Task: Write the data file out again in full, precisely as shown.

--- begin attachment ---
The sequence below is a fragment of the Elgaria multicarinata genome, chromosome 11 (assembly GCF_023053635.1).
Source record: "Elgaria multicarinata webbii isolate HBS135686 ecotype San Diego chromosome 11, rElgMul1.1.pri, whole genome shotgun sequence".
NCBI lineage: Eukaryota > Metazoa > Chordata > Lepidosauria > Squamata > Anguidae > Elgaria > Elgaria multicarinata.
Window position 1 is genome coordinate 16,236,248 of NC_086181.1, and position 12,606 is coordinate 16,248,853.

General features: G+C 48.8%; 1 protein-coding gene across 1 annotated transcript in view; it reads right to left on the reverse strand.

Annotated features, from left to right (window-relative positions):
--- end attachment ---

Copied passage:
The sequence below is a fragment of the Elgaria multicarinata genome, chromosome 11 (assembly GCF_023053635.1).
Source record: "Elgaria multicarinata webbii isolate HBS135686 ecotype San Diego chromosome 11, rElgMul1.1.pri, whole genome shotgun sequence".
NCBI lineage: Eukaryota > Metazoa > Chordata > Lepidosauria > Squamata > Anguidae > Elgaria > Elgaria multicarinata.
Window position 1 is genome coordinate 16,236,248 of NC_086181.1, and position 12,606 is coordinate 16,248,853.

General features: G+C 48.8%; 1 protein-coding gene across 1 annotated transcript in view; it reads right to left on the reverse strand.

Annotated features, from left to right (window-relative positions):